Thursday, August 19, 2010

Virtualization Support is the Elephant in the Cloud Room

Cloud Computing adoption is taking off. Two of the major principles of Cloud are: (1) resource pooling through mulitenancy (2)Elasticity. Multitenancy is the ability to have a single resource serves multiple clients. Example in Cloud is having multiple customers served by the same physical server. Elasticity is the ability to add or plug-in resources, fairly dynamically, to scale the server up or to scale down. For example, swapping in CPU, memory, disk space, etc.

Both of these principles are reliant on virtualization, the ability to run multiple, independent instances of software or hardware within a resource that was originally designed for a single use. The best example is a Server hosting multiple, independent operating systems that each are performing seperatlely from each other.

The leading vendor in the virtualization space is clearly VmWare. VmWare has been around the longest, and has the greatest market footprint, and has the most efficient use of hypervisor. Challengers in virtulaization space include Oracle, Microsoft, and few others.

The problem with VmWare, or the elephant in the room to speak of, is the # of enterprise software products that are still not supported on VmWare, namely Oracle. The largest example is Oracle, since they are the leader in enterprise software. Oracle software is only supported on Oracle's own product-- Oracle VM. Now, I do know there are a lot of customers running Oracle databases and Oracle middleware on VmWare and haven't had any issues yet. But, if there is an issue, these customers must understand their environment configured with VmWare is not supported by Oracle, Inc. You will be required to reproduce your issue in a non-VmWare environment OR on Oracle's VM software to get bug and issue support. This is scary, especially the number of customers I know who run Oracle on VmWare. Just the sheer possibility of losing production data or having long system downtime due to a non support issue, and then having to reproduce the entire environment to get support is enough risk for me take a strong look at Oracle VM so not to impact my Production systems. However, I'm no dummy and realize a lot of customers are running on VmWare just fine and haven't seen any issues, yet. I'd ask how advanced or complex their environement is? Are they doing RAC, Clustering, Load Balancing, Data Replication, or other advanced configurations? All of these could add complexity and impact the environment on a virtualization architecture. High performing applications that require this level of configuration could be risky in a VmWare environment, especially since VmWare does its own version of memory management, throwing off software like Oracle that manages its own SGA and PGA structures. Huge considerations for any customer thinking about virutalization-- lack of vendor support is serious stuff even if you think it works ok.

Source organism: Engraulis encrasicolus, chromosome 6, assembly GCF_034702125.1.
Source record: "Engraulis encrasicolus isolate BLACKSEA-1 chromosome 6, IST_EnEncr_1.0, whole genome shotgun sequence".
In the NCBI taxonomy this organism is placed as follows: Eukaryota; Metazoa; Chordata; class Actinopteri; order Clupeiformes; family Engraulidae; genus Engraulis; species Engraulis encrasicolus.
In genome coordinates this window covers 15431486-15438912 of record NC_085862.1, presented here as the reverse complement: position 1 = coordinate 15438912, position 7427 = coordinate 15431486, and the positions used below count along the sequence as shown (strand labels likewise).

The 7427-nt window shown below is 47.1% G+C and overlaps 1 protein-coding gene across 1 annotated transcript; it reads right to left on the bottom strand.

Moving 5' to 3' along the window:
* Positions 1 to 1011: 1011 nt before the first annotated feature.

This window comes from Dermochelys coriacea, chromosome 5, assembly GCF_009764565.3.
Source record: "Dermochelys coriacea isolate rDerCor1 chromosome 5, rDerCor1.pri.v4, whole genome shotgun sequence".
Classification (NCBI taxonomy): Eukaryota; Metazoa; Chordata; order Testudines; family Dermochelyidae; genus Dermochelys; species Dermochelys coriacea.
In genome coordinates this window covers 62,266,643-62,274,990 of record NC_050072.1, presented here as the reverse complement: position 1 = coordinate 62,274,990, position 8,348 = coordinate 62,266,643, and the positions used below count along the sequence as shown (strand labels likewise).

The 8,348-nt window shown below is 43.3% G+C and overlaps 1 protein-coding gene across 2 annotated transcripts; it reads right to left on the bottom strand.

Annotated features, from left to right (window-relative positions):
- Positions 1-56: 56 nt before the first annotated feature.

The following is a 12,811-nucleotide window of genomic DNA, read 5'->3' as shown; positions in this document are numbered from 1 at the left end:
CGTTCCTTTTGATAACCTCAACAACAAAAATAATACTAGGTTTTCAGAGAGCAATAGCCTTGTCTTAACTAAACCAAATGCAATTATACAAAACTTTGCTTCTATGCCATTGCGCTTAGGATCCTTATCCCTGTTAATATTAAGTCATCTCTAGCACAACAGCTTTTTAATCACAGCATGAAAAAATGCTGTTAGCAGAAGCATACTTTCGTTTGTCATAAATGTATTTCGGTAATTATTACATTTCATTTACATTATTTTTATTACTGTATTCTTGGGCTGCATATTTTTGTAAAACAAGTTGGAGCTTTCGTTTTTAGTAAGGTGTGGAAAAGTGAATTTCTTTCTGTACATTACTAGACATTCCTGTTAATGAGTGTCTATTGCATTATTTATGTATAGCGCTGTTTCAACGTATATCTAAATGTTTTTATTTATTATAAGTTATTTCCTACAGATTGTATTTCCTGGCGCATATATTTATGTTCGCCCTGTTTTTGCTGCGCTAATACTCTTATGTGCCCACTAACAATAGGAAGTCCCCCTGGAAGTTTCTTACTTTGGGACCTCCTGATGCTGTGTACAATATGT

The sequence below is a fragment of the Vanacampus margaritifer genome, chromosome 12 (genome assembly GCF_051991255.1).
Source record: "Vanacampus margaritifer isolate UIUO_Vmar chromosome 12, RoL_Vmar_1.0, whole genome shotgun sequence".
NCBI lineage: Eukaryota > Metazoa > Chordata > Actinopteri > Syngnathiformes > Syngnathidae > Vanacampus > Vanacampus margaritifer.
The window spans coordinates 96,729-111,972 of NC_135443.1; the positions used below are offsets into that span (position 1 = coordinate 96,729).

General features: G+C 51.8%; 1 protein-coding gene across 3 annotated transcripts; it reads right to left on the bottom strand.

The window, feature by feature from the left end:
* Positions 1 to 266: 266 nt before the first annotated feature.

A second consideration is cost savings. This is one of the main drivers for virtualization. Squeeze more out of my existing resources instead of using it for a single purpose. For example, if I buy a physical server and its CPU and memory is very underutilized, then I can virtualize more Operating Systems onto the server and use the server for multiple purposes. This is good for hardware savings and not having to procure more hardware for your software applications, but won't buy you anything with your software licensing savings. the large software companies are very aware of this, and they will not give you a break on your software for putting more on a single resource. This is why they will not allow tools like VmWare to emulate the CPU's to make the customer's licensing less expensive.

I know VmWare has lots of examples where software on their product runs issue-free. This is great and I applaud the fact that it should work ok in a basic configured environement. However, VmWare cannot control the other software vendors like Oracle. I would ask to please get Oracle products officially supported on VmWare, and then we can all rest easier at night.

So, Big Elephant in the room-- to VmWare or not VmWare? No virtualziation, clearly makes a "Cloud Environment" difficult to achieve, especially losing multitenancy and elasticity principles. So, your first option is to ask your vendor what their policy is on virtualization support. If its a company like Oracle, consider using their Oracle VM product if you still need virutalization. VmWare may be your corporate standard for virtualization, but its not supported, and that is enough risk to avoid it until it is fully supported.


  1. Interesting! I was not aware of this, but I would propose to invert the question of whether VmWare or not to VmWare to Oracle or not to Oracle?

    Is recent developments shows, Oracle can be hostile to other parties. I am not trusting Oracle to be my friend, so if I can avoid them in the future I will do that. For cloud computing especially would not depend on Oracle.

  2. There are other Virtualization technologies available other the VMware and Oracle VM. Other players are Citrix, RHL's KVM and Ubuntu's latest development of Amazon's EC2 for private clouds. Creating a "cloud" environment, as you point out, can mean more than one thing. I agree that considerations about the virtualization architecture should be made before choosing a vendor or vise versa.